Hipster Art House Lays Stakes in Eastern Market
1XRUN’s lowbrow cool is downtown at Eastern Market — art for the masses.
Published: May 15, 2013
When Royal Oak’s 323East Gallery closed its doors last year, fans were left wondering where to get their lowbrow art fix next. The tiny art space had become the new home for kitschy and cool ever since Detroit’s CPOP closed its doors in 2009. Thankfully, the gallery now has a spiritual successor as part of a much larger art facility downtown, intent on sharing its taste in contemporary art not just with Detroit but the entire world.
The next incarnation is called 1XRUN, an online retailer of art prints headquartered at 1410 Gratiot in Eastern Market. The brainchild of 323East partners Jesse Cory and Dan Armand, the gist of 1XRUN (pronounced “one-time run”) is simple: The site offers limited-edition art prints of its favorite artists for a limited time, which run the gamut from pop art to surrealism to street art. Imagine the daily deal website Groupon meets an art gallery and you get an idea.
It’s both a way of manufacturing hype and adding a dynamic element to the art-buying experience. “There’s a lot of things on the site that move,” Cory explains. A ticker shows how many prints are left in each edition. Below, the next batch of offerings is shown, with a timer counting down to when they will be made available. When the countdown hits zero, the site flips over and the selling begins again. The timed mechanism makes it possible to create a palpable frenzy, whether for an artist who can sell 30 prints in a minute or 400.
“Dan introduced me to collecting art prints,” Cory explains, recounting an experience of trying to buy a print by L.A. artist Audrey Kawasaki online years ago. “It got released on a Saturday at 2 o’clock. We both hit ‘go’ and [Dan] got one and I didn’t. We went outside talking afterward and I said, ‘That was like a $40,000 minute!’ And we thought maybe we can replicate what we just experienced.”
Before then, Cory had experience developing two Internet startups that ultimately failed. One was a pay-your-rent online application, the other a social referral-based job board. “I came to Dan, and I said I think we can sell prints,” he says. “Forget about these websites that we think people will use — let’s go out there and put out a product that we love.”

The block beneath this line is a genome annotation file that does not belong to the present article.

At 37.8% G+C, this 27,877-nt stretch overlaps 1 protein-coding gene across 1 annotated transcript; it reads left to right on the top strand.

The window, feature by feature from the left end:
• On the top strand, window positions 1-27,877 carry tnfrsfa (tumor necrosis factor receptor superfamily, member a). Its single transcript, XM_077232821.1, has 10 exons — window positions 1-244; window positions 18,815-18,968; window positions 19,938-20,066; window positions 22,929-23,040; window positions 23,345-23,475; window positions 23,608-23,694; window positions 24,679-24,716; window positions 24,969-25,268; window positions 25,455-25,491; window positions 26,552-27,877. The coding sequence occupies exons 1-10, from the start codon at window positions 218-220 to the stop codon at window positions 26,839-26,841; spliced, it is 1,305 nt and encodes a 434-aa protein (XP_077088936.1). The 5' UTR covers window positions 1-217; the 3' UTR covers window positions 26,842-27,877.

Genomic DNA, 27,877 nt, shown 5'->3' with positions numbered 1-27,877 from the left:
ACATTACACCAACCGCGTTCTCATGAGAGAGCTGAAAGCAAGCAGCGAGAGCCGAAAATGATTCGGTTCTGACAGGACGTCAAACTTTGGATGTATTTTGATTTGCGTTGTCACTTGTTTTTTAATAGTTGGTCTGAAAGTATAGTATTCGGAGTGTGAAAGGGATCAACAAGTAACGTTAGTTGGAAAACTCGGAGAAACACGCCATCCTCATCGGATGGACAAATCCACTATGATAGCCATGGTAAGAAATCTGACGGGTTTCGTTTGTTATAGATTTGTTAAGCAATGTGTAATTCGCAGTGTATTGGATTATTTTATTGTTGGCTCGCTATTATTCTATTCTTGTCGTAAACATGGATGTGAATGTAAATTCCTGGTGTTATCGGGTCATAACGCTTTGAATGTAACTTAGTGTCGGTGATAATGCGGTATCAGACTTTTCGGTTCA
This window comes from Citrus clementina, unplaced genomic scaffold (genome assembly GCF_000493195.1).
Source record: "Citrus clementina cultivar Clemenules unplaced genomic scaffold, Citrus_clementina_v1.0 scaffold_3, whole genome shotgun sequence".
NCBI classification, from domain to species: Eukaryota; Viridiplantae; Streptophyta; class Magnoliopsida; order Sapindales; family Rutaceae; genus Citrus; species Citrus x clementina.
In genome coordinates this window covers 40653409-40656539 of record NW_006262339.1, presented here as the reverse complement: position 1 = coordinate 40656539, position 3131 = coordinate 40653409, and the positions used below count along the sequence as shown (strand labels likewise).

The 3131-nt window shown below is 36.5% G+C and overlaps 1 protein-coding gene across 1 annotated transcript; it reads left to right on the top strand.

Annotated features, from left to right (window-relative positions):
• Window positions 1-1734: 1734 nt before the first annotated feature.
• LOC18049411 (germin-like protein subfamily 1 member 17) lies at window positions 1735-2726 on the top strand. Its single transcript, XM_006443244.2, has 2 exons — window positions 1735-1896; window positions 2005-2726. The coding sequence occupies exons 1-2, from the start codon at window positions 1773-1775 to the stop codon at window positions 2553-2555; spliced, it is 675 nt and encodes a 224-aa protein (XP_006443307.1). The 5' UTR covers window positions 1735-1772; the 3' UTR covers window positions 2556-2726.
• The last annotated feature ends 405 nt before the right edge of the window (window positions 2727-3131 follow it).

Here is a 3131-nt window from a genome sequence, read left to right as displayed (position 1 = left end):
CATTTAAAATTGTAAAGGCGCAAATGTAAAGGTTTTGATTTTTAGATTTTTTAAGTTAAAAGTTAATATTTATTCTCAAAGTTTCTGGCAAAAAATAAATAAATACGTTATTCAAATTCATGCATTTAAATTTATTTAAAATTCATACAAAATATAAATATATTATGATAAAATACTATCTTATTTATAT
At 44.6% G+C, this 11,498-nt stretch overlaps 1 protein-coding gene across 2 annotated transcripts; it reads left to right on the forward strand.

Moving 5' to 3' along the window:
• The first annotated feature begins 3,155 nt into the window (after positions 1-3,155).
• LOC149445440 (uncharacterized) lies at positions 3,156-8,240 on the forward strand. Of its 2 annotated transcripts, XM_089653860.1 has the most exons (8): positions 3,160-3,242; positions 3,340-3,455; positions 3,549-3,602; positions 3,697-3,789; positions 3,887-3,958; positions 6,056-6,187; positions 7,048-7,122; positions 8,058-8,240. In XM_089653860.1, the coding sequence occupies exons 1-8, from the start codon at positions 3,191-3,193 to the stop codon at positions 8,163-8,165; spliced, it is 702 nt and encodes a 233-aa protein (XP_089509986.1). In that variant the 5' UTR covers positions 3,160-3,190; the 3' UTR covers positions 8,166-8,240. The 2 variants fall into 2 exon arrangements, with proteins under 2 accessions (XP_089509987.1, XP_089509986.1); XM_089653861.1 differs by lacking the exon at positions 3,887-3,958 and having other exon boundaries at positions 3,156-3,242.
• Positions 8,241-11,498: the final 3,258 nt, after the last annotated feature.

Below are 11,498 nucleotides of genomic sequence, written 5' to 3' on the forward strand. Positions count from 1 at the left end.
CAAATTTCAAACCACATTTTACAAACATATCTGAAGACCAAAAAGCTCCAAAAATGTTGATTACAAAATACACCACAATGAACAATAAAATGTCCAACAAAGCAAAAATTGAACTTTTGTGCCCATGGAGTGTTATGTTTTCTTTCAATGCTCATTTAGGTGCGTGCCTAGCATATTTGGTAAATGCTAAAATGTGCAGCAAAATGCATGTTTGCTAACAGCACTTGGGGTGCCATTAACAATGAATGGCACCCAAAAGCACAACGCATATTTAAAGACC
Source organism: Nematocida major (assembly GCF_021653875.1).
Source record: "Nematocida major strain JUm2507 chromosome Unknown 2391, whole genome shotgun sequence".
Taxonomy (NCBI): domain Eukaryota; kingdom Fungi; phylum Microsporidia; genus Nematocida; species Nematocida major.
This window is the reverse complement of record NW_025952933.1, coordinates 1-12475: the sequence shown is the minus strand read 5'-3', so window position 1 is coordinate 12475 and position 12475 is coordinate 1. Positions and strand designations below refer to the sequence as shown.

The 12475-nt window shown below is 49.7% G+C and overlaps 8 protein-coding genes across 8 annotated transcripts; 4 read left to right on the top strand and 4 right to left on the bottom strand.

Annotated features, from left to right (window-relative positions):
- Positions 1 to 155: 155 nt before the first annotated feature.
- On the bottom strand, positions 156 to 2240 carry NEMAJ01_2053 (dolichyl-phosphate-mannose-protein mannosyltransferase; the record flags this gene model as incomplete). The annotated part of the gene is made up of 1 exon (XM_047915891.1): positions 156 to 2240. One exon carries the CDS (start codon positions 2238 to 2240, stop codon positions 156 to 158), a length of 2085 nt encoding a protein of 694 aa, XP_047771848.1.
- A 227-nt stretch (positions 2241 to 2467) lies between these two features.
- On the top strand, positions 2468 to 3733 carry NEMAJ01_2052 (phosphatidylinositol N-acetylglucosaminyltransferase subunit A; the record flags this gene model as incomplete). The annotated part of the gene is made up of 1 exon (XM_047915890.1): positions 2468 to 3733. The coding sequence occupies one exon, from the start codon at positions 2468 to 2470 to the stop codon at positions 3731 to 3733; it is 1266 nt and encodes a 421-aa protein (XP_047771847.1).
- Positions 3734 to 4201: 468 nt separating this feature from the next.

The two met in the early 2000s, when Cory was running around town, shooting a documentary about graffiti culture. “They were filming a wall being painted at St. Andrew’s on 9/11,” Armand says. “I went to just check it out and they interviewed me.”
The pair quickly bonded over their love of street art. “We interviewed him again, and then we went out ‘bombing’ together,” Cory adds sheepishly.
Five years ago, the two were partners in founding 323East. “323 was kind of a boutique for the first year,” Cory says, explaining that the gallery started as a hodgepodge of showing their friends’ art, selling screen-printed T-shirts and throwing barbecues. Things changed when local lowbrow art star Glenn Barr, who previously had success at CPOP, began frequenting the space. He agreed to hold a show there, decking the space with his paintings of retro cartoon-inspired vamps. “There’s kind of a gentlemen agreement you don’t walk across the street and show at another gallery,” Cory says. “But if the gallery doesn’t exist anymore, then it’s OK. We saw kind of a vacuum.”
The gallery soon had clout to host national and international artists as well, and it wasn’t long until it outgrew its small space. “We opened right in the middle of a recession,” Cory says. “[The space] was our biggest asset and our Achilles’ Heel.”
1XRUN’s new three-story headquarters — envisioned as a top-to-bottom facility designed by architects Tadd Heidgerken (who worked on the Red Bull House of Art, also in Eastern Market) and Kristen Dean — is a departure from 323’s cramped conditions. “We’re hoping to have the whole experience here,” Cory, who lives on the top floor, explains. The building hosts in-house digital printing for its editions, office space where eight or so employees prep orders and interact with customers, a loft for visiting artists to stay, and a new gallery space, called Inner State Gallery.
Fittingly, the first show at the new gallery will once again be a Glenn Barr show, and Armand and Cory are excited to return to the gallery scene. “Art openings are a huge part of our culture. It’s something that we feel really good about,” Cory says. “We’ve built so many relationships with people that we would just never have expected.”
“If you’re rebellious and your art is rebellious and it’s weird, then you’re welcome here,” he adds. “It’s not like we’re trying to say, ‘Well, this is a big career artist and here’s their whole C/V and their biography and this is why they’re going to be valuable.’”
Armand chimes in: “We’re not selling art that you need a master’s degree to understand.”
Inner State Gallery at 1XRUN opens to the public with a show by Glenn Barr titled “Rooms” on May 17th.
Lee DeVito is a freelance writer for Metro Times. Reach him at firstname.lastname@example.org.
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